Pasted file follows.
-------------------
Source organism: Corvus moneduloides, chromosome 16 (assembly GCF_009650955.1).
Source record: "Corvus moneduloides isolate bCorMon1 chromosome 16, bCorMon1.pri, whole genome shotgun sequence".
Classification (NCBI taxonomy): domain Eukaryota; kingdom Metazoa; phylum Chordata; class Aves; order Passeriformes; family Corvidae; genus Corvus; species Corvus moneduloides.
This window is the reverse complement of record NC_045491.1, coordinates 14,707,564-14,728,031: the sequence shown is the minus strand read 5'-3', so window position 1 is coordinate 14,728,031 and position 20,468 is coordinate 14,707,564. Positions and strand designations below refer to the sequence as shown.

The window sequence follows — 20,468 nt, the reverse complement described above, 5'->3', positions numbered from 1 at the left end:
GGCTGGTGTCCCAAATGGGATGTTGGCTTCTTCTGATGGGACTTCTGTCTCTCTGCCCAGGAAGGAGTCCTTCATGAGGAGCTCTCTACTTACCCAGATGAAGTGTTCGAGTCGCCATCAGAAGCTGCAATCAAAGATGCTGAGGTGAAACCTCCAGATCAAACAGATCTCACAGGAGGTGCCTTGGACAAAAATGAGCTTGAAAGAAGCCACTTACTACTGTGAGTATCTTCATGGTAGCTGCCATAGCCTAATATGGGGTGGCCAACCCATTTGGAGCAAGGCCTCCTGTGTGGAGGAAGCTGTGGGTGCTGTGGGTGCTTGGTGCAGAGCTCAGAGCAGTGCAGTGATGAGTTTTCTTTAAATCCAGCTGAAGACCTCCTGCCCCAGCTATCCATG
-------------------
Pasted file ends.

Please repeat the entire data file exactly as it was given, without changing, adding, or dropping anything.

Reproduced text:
Source organism: Corvus moneduloides, chromosome 16 (assembly GCF_009650955.1).
Source record: "Corvus moneduloides isolate bCorMon1 chromosome 16, bCorMon1.pri, whole genome shotgun sequence".
Classification (NCBI taxonomy): domain Eukaryota; kingdom Metazoa; phylum Chordata; class Aves; order Passeriformes; family Corvidae; genus Corvus; species Corvus moneduloides.
This window is the reverse complement of record NC_045491.1, coordinates 14,707,564-14,728,031: the sequence shown is the minus strand read 5'-3', so window position 1 is coordinate 14,728,031 and position 20,468 is coordinate 14,707,564. Positions and strand designations below refer to the sequence as shown.

The window sequence follows — 20,468 nt, the reverse complement described above, 5'->3', positions numbered from 1 at the left end:
GGCTGGTGTCCCAAATGGGATGTTGGCTTCTTCTGATGGGACTTCTGTCTCTCTGCCCAGGAAGGAGTCCTTCATGAGGAGCTCTCTACTTACCCAGATGAAGTGTTCGAGTCGCCATCAGAAGCTGCAATCAAAGATGCTGAGGTGAAACCTCCAGATCAAACAGATCTCACAGGAGGTGCCTTGGACAAAAATGAGCTTGAAAGAAGCCACTTACTACTGTGAGTATCTTCATGGTAGCTGCCATAGCCTAATATGGGGTGGCCAACCCATTTGGAGCAAGGCCTCCTGTGTGGAGGAAGCTGTGGGTGCTGTGGGTGCTTGGTGCAGAGCTCAGAGCAGTGCAGTGATGAGTTTTCTTTAAATCCAGCTGAAGACCTCCTGCCCCAGCTATCCATG